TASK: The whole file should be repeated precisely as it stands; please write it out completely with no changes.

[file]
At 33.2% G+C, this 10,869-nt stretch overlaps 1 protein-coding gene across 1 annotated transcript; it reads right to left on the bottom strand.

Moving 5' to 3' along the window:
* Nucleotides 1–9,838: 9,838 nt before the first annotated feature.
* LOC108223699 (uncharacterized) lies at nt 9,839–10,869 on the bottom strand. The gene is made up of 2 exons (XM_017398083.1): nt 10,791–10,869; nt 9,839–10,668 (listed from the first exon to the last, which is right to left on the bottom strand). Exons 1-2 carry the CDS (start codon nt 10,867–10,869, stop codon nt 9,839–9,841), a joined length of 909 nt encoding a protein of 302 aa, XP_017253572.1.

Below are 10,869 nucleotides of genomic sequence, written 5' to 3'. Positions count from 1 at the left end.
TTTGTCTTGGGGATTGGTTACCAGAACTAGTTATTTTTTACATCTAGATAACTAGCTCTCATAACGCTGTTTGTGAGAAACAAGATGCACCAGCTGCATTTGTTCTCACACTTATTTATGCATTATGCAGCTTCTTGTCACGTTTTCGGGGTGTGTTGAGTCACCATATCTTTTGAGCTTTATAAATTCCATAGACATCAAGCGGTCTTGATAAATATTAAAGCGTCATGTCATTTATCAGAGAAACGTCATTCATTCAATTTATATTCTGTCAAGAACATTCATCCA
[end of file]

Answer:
At 33.2% G+C, this 10,869-nt stretch overlaps 1 protein-coding gene across 1 annotated transcript; it reads right to left on the bottom strand.

Moving 5' to 3' along the window:
* Nucleotides 1–9,838: 9,838 nt before the first annotated feature.
* LOC108223699 (uncharacterized) lies at nt 9,839–10,869 on the bottom strand. The gene is made up of 2 exons (XM_017398083.1): nt 10,791–10,869; nt 9,839–10,668 (listed from the first exon to the last, which is right to left on the bottom strand). Exons 1-2 carry the CDS (start codon nt 10,867–10,869, stop codon nt 9,839–9,841), a joined length of 909 nt encoding a protein of 302 aa, XP_017253572.1.

Below are 10,869 nucleotides of genomic sequence, written 5' to 3'. Positions count from 1 at the left end.
TTTGTCTTGGGGATTGGTTACCAGAACTAGTTATTTTTTACATCTAGATAACTAGCTCTCATAACGCTGTTTGTGAGAAACAAGATGCACCAGCTGCATTTGTTCTCACACTTATTTATGCATTATGCAGCTTCTTGTCACGTTTTCGGGGTGTGTTGAGTCACCATATCTTTTGAGCTTTATAAATTCCATAGACATCAAGCGGTCTTGATAAATATTAAAGCGTCATGTCATTTATCAGAGAAACGTCATTCATTCAATTTATATTCTGTCAAGAACATTCATCCA